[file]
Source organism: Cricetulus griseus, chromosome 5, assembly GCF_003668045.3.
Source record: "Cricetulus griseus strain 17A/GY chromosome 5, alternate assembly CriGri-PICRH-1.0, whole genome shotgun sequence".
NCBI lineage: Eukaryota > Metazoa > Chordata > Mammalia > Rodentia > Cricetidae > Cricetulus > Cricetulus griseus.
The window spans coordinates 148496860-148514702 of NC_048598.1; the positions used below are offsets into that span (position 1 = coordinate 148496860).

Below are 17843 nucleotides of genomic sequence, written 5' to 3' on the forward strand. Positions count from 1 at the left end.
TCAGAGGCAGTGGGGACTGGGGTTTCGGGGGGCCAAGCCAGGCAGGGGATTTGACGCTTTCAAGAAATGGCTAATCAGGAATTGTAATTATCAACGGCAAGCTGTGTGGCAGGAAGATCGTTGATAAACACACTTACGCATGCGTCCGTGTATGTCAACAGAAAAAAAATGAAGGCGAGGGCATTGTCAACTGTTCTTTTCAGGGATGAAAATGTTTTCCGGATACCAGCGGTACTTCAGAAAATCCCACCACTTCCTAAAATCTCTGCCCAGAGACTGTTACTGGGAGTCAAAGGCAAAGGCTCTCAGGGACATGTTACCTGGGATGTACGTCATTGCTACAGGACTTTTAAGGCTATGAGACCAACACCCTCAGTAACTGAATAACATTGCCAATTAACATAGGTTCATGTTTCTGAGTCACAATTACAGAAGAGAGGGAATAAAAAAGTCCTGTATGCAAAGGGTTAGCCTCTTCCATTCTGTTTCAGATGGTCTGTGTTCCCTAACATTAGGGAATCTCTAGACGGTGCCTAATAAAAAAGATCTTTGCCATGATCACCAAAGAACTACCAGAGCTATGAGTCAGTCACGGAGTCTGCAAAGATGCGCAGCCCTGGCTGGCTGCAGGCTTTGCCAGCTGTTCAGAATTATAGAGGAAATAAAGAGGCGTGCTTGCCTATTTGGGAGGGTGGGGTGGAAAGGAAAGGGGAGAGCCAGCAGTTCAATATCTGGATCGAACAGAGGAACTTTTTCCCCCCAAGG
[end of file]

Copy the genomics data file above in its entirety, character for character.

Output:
Source organism: Cricetulus griseus, chromosome 5, assembly GCF_003668045.3.
Source record: "Cricetulus griseus strain 17A/GY chromosome 5, alternate assembly CriGri-PICRH-1.0, whole genome shotgun sequence".
NCBI lineage: Eukaryota > Metazoa > Chordata > Mammalia > Rodentia > Cricetidae > Cricetulus > Cricetulus griseus.
The window spans coordinates 148496860-148514702 of NC_048598.1; the positions used below are offsets into that span (position 1 = coordinate 148496860).

Below are 17843 nucleotides of genomic sequence, written 5' to 3' on the forward strand. Positions count from 1 at the left end.
TCAGAGGCAGTGGGGACTGGGGTTTCGGGGGGCCAAGCCAGGCAGGGGATTTGACGCTTTCAAGAAATGGCTAATCAGGAATTGTAATTATCAACGGCAAGCTGTGTGGCAGGAAGATCGTTGATAAACACACTTACGCATGCGTCCGTGTATGTCAACAGAAAAAAAATGAAGGCGAGGGCATTGTCAACTGTTCTTTTCAGGGATGAAAATGTTTTCCGGATACCAGCGGTACTTCAGAAAATCCCACCACTTCCTAAAATCTCTGCCCAGAGACTGTTACTGGGAGTCAAAGGCAAAGGCTCTCAGGGACATGTTACCTGGGATGTACGTCATTGCTACAGGACTTTTAAGGCTATGAGACCAACACCCTCAGTAACTGAATAACATTGCCAATTAACATAGGTTCATGTTTCTGAGTCACAATTACAGAAGAGAGGGAATAAAAAAGTCCTGTATGCAAAGGGTTAGCCTCTTCCATTCTGTTTCAGATGGTCTGTGTTCCCTAACATTAGGGAATCTCTAGACGGTGCCTAATAAAAAAGATCTTTGCCATGATCACCAAAGAACTACCAGAGCTATGAGTCAGTCACGGAGTCTGCAAAGATGCGCAGCCCTGGCTGGCTGCAGGCTTTGCCAGCTGTTCAGAATTATAGAGGAAATAAAGAGGCGTGCTTGCCTATTTGGGAGGGTGGGGTGGAAAGGAAAGGGGAGAGCCAGCAGTTCAATATCTGGATCGAACAGAGGAACTTTTTCCCCCCAAGG